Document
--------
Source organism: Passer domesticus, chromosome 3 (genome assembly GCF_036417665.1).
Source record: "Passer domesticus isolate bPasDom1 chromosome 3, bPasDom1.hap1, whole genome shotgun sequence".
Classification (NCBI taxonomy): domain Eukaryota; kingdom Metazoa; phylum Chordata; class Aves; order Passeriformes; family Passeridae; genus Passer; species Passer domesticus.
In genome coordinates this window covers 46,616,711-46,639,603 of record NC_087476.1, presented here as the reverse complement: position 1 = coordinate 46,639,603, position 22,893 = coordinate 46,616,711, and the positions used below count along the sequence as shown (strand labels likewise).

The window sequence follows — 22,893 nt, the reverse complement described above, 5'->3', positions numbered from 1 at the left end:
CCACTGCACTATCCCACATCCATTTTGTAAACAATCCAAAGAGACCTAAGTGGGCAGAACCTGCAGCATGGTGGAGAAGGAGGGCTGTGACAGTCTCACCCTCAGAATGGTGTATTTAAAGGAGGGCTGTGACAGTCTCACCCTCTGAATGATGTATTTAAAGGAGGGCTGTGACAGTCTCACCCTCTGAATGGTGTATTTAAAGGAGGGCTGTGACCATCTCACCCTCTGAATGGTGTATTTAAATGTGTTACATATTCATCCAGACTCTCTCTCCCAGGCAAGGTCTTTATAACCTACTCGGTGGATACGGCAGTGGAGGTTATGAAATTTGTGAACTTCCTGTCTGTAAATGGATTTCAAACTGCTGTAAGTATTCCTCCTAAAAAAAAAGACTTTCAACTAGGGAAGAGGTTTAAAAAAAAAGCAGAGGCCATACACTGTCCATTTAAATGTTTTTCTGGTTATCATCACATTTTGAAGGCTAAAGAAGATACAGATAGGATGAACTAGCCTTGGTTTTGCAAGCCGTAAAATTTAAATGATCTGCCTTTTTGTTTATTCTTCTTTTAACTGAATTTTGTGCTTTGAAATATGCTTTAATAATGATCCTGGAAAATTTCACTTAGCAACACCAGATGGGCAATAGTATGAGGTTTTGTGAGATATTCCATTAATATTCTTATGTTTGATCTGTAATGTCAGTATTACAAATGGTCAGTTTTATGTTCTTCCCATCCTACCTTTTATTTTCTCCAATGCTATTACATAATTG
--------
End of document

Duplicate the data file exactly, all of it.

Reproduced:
Source organism: Passer domesticus, chromosome 3 (genome assembly GCF_036417665.1).
Source record: "Passer domesticus isolate bPasDom1 chromosome 3, bPasDom1.hap1, whole genome shotgun sequence".
Classification (NCBI taxonomy): domain Eukaryota; kingdom Metazoa; phylum Chordata; class Aves; order Passeriformes; family Passeridae; genus Passer; species Passer domesticus.
In genome coordinates this window covers 46,616,711-46,639,603 of record NC_087476.1, presented here as the reverse complement: position 1 = coordinate 46,639,603, position 22,893 = coordinate 46,616,711, and the positions used below count along the sequence as shown (strand labels likewise).

The window sequence follows — 22,893 nt, the reverse complement described above, 5'->3', positions numbered from 1 at the left end:
CCACTGCACTATCCCACATCCATTTTGTAAACAATCCAAAGAGACCTAAGTGGGCAGAACCTGCAGCATGGTGGAGAAGGAGGGCTGTGACAGTCTCACCCTCAGAATGGTGTATTTAAAGGAGGGCTGTGACAGTCTCACCCTCTGAATGATGTATTTAAAGGAGGGCTGTGACAGTCTCACCCTCTGAATGGTGTATTTAAAGGAGGGCTGTGACCATCTCACCCTCTGAATGGTGTATTTAAATGTGTTACATATTCATCCAGACTCTCTCTCCCAGGCAAGGTCTTTATAACCTACTCGGTGGATACGGCAGTGGAGGTTATGAAATTTGTGAACTTCCTGTCTGTAAATGGATTTCAAACTGCTGTAAGTATTCCTCCTAAAAAAAAAGACTTTCAACTAGGGAAGAGGTTTAAAAAAAAAGCAGAGGCCATACACTGTCCATTTAAATGTTTTTCTGGTTATCATCACATTTTGAAGGCTAAAGAAGATACAGATAGGATGAACTAGCCTTGGTTTTGCAAGCCGTAAAATTTAAATGATCTGCCTTTTTGTTTATTCTTCTTTTAACTGAATTTTGTGCTTTGAAATATGCTTTAATAATGATCCTGGAAAATTTCACTTAGCAACACCAGATGGGCAATAGTATGAGGTTTTGTGAGATATTCCATTAATATTCTTATGTTTGATCTGTAATGTCAGTATTACAAATGGTCAGTTTTATGTTCTTCCCATCCTACCTTTTATTTTCTCCAATGCTATTACATAATTG